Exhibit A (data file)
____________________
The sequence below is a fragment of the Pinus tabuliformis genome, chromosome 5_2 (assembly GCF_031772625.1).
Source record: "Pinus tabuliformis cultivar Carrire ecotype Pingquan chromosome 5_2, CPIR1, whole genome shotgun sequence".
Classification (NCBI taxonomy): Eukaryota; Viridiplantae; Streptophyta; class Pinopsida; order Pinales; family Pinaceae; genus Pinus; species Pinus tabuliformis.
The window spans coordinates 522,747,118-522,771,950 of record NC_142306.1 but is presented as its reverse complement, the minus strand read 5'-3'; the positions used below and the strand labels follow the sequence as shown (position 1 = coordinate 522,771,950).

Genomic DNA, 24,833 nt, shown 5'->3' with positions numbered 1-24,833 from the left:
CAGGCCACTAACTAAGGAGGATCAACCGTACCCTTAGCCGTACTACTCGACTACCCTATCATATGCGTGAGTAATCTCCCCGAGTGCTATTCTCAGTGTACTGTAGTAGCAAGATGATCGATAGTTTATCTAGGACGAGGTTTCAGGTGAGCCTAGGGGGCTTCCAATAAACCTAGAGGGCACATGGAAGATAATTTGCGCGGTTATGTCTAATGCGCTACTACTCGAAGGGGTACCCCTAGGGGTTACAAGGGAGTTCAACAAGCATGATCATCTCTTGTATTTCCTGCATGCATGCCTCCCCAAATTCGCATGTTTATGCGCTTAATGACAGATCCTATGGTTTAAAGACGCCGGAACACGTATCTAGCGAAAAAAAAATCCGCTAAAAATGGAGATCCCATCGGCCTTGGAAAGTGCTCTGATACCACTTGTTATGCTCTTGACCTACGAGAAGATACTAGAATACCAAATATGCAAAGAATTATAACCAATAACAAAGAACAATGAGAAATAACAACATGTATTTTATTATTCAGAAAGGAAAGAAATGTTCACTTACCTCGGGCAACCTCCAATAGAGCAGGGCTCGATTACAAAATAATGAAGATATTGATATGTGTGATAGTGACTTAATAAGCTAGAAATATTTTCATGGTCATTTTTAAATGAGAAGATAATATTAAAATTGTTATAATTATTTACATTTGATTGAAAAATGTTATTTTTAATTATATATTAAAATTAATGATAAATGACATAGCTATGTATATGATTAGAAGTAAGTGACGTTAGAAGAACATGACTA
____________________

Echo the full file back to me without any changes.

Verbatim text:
The sequence below is a fragment of the Pinus tabuliformis genome, chromosome 5_2 (assembly GCF_031772625.1).
Source record: "Pinus tabuliformis cultivar Carrire ecotype Pingquan chromosome 5_2, CPIR1, whole genome shotgun sequence".
Classification (NCBI taxonomy): Eukaryota; Viridiplantae; Streptophyta; class Pinopsida; order Pinales; family Pinaceae; genus Pinus; species Pinus tabuliformis.
The window spans coordinates 522,747,118-522,771,950 of record NC_142306.1 but is presented as its reverse complement, the minus strand read 5'-3'; the positions used below and the strand labels follow the sequence as shown (position 1 = coordinate 522,771,950).

Genomic DNA, 24,833 nt, shown 5'->3' with positions numbered 1-24,833 from the left:
CAGGCCACTAACTAAGGAGGATCAACCGTACCCTTAGCCGTACTACTCGACTACCCTATCATATGCGTGAGTAATCTCCCCGAGTGCTATTCTCAGTGTACTGTAGTAGCAAGATGATCGATAGTTTATCTAGGACGAGGTTTCAGGTGAGCCTAGGGGGCTTCCAATAAACCTAGAGGGCACATGGAAGATAATTTGCGCGGTTATGTCTAATGCGCTACTACTCGAAGGGGTACCCCTAGGGGTTACAAGGGAGTTCAACAAGCATGATCATCTCTTGTATTTCCTGCATGCATGCCTCCCCAAATTCGCATGTTTATGCGCTTAATGACAGATCCTATGGTTTAAAGACGCCGGAACACGTATCTAGCGAAAAAAAAATCCGCTAAAAATGGAGATCCCATCGGCCTTGGAAAGTGCTCTGATACCACTTGTTATGCTCTTGACCTACGAGAAGATACTAGAATACCAAATATGCAAAGAATTATAACCAATAACAAAGAACAATGAGAAATAACAACATGTATTTTATTATTCAGAAAGGAAAGAAATGTTCACTTACCTCGGGCAACCTCCAATAGAGCAGGGCTCGATTACAAAATAATGAAGATATTGATATGTGTGATAGTGACTTAATAAGCTAGAAATATTTTCATGGTCATTTTTAAATGAGAAGATAATATTAAAATTGTTATAATTATTTACATTTGATTGAAAAATGTTATTTTTAATTATATATTAAAATTAATGATAAATGACATAGCTATGTATATGATTAGAAGTAAGTGACGTTAGAAGAACATGACTA